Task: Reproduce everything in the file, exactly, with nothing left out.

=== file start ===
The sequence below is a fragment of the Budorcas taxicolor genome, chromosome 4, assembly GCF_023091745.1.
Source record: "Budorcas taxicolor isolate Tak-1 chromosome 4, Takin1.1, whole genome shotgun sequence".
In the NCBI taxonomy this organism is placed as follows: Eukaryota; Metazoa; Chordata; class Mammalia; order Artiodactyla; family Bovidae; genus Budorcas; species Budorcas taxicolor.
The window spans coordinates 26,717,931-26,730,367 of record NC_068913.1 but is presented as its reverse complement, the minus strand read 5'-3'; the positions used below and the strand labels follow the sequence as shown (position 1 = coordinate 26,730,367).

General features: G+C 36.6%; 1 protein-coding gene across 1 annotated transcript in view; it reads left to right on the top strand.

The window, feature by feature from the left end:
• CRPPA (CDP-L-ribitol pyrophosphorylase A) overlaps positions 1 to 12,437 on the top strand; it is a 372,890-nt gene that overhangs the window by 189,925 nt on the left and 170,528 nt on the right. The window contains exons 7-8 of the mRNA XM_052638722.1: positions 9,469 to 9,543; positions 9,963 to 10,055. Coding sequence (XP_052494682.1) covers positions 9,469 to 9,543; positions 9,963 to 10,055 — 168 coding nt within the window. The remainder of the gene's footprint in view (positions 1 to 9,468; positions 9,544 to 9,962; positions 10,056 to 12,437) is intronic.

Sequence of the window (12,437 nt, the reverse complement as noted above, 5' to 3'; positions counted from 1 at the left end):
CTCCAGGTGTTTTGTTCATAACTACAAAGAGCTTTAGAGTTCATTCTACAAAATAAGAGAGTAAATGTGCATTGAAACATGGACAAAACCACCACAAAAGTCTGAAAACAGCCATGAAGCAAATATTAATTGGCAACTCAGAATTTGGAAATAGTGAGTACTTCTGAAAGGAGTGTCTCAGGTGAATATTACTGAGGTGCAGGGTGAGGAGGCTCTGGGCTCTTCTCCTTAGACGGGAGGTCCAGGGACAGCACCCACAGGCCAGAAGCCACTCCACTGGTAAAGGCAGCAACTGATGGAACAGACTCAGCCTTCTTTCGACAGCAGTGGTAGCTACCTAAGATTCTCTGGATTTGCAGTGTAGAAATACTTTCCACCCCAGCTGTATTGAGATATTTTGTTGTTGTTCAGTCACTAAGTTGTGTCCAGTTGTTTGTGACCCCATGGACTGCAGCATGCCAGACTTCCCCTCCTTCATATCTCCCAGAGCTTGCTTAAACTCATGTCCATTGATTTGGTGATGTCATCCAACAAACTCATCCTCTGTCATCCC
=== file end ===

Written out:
The sequence below is a fragment of the Budorcas taxicolor genome, chromosome 4, assembly GCF_023091745.1.
Source record: "Budorcas taxicolor isolate Tak-1 chromosome 4, Takin1.1, whole genome shotgun sequence".
In the NCBI taxonomy this organism is placed as follows: Eukaryota; Metazoa; Chordata; class Mammalia; order Artiodactyla; family Bovidae; genus Budorcas; species Budorcas taxicolor.
The window spans coordinates 26,717,931-26,730,367 of record NC_068913.1 but is presented as its reverse complement, the minus strand read 5'-3'; the positions used below and the strand labels follow the sequence as shown (position 1 = coordinate 26,730,367).

General features: G+C 36.6%; 1 protein-coding gene across 1 annotated transcript in view; it reads left to right on the top strand.

The window, feature by feature from the left end:
• CRPPA (CDP-L-ribitol pyrophosphorylase A) overlaps positions 1 to 12,437 on the top strand; it is a 372,890-nt gene that overhangs the window by 189,925 nt on the left and 170,528 nt on the right. The window contains exons 7-8 of the mRNA XM_052638722.1: positions 9,469 to 9,543; positions 9,963 to 10,055. Coding sequence (XP_052494682.1) covers positions 9,469 to 9,543; positions 9,963 to 10,055 — 168 coding nt within the window. The remainder of the gene's footprint in view (positions 1 to 9,468; positions 9,544 to 9,962; positions 10,056 to 12,437) is intronic.

Sequence of the window (12,437 nt, the reverse complement as noted above, 5' to 3'; positions counted from 1 at the left end):
CTCCAGGTGTTTTGTTCATAACTACAAAGAGCTTTAGAGTTCATTCTACAAAATAAGAGAGTAAATGTGCATTGAAACATGGACAAAACCACCACAAAAGTCTGAAAACAGCCATGAAGCAAATATTAATTGGCAACTCAGAATTTGGAAATAGTGAGTACTTCTGAAAGGAGTGTCTCAGGTGAATATTACTGAGGTGCAGGGTGAGGAGGCTCTGGGCTCTTCTCCTTAGACGGGAGGTCCAGGGACAGCACCCACAGGCCAGAAGCCACTCCACTGGTAAAGGCAGCAACTGATGGAACAGACTCAGCCTTCTTTCGACAGCAGTGGTAGCTACCTAAGATTCTCTGGATTTGCAGTGTAGAAATACTTTCCACCCCAGCTGTATTGAGATATTTTGTTGTTGTTCAGTCACTAAGTTGTGTCCAGTTGTTTGTGACCCCATGGACTGCAGCATGCCAGACTTCCCCTCCTTCATATCTCCCAGAGCTTGCTTAAACTCATGTCCATTGATTTGGTGATGTCATCCAACAAACTCATCCTCTGTCATCCC